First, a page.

It was then a simple matter to divine the tap-innard removal technique: Re-insert the 3 inch screw that holds the tap handles to the mechanism and pull.

I went out to Arse Hardware and got a "replacement" fitting that looked similar3 for both the hot and cold taps and returned home for the final fitting.

I pushed the new fitting into place but it wouldn't seat. I removed it and compared the length, diameter and outline with the old fitting, and re-fit the old fitting just to check I wasn't going mad. The old one slipped in easily. The new one couldn't be persuaded to seat down no matter how hard or with what I belted it.

I felt around inside the bronze fitting, which was when a little cap of rubber and a small spring fell out. Here was another piece of the puzzle, a spring-loaded seat for the faucet mechanism I was unaware of, but for which I had replacement parts for in the new mechanism's packaging. Bonus!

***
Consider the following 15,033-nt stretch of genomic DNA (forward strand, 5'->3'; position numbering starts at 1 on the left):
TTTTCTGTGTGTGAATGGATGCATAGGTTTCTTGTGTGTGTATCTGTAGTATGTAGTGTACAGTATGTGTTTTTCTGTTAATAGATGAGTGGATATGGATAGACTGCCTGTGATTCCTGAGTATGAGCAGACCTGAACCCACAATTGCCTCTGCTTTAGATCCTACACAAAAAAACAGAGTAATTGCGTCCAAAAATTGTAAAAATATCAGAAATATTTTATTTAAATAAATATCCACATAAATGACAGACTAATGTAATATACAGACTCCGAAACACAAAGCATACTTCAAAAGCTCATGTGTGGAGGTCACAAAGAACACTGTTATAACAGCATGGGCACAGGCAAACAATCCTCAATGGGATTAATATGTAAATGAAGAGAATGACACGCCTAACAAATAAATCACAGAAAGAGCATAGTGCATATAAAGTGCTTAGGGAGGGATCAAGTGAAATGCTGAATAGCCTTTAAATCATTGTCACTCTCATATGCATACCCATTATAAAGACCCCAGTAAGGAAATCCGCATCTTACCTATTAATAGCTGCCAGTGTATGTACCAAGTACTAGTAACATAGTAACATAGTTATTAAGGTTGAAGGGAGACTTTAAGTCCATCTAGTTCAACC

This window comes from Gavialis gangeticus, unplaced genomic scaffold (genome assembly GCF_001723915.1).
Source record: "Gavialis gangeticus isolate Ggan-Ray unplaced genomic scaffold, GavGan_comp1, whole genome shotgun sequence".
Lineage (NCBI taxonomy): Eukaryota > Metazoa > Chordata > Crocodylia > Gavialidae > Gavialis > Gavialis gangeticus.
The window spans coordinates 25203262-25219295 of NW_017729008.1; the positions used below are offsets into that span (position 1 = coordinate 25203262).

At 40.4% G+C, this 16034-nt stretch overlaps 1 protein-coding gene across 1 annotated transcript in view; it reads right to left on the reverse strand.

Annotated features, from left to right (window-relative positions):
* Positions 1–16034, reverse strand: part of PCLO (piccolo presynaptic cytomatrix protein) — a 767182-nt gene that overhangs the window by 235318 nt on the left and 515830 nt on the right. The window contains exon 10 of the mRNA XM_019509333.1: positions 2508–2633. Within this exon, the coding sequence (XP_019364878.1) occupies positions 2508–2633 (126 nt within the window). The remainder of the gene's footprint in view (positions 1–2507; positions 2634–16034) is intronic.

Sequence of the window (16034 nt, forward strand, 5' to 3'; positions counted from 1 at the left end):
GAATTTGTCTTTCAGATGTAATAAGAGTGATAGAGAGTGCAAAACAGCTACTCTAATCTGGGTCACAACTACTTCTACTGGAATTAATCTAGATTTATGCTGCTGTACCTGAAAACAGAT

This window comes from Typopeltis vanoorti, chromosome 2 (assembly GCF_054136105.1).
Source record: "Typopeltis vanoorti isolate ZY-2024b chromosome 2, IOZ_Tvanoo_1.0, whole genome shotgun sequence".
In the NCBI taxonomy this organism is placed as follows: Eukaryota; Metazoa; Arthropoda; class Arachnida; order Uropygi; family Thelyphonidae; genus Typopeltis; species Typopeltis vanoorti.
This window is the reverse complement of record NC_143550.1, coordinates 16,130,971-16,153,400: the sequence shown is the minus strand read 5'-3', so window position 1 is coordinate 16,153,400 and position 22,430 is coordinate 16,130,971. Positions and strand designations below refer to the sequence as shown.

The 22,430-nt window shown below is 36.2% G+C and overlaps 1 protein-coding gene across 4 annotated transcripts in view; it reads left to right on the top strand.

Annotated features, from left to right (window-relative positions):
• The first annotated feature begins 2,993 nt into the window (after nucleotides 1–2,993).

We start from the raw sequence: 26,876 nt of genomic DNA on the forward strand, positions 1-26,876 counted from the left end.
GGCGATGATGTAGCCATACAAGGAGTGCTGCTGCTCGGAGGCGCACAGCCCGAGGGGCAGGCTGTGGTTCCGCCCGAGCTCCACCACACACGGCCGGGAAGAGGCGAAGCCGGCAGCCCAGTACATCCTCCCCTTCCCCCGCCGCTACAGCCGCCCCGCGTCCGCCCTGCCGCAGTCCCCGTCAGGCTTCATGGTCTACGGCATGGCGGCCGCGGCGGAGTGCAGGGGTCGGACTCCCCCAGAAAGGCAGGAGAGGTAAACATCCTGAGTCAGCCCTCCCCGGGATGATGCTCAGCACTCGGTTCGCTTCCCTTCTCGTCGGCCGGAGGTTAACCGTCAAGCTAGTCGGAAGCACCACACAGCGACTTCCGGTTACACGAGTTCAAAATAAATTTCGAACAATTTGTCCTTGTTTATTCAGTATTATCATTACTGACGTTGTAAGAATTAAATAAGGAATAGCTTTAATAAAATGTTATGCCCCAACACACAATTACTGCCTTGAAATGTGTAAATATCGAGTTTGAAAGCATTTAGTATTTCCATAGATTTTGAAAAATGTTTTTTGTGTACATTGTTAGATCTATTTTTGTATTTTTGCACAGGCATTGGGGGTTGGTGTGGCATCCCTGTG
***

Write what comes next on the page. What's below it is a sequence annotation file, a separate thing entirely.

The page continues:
I carefully assembled the little spring and rubber cap from the new pieces I had, and attempted to fit them into the tiny hole set into the back of the bronze fitting. It turned out to be nigh-impossible to do without some fourth-level Words of Power delivered in a loud, high-pitched shriek of rage. Extinguishing the small fires my language had started in the wall insulation - some sort of asbestos-wool/sheep's hide composite from the look of it that probably dated from around the time plains apes were belting each other round the head with antelope thigh bones in front of a giant oblong monolith - I again attempted to fit the mechanism into the housing, but it would not cooperate.

Realising that Mrs Stevie was about to reappear in theater, I dashed downstairs and attempted to isolate the upstairs plumbing from the rest of the house using two pre-Stevie installed handwheels. If Mrs Stevie came home to no water there would be hell to pay.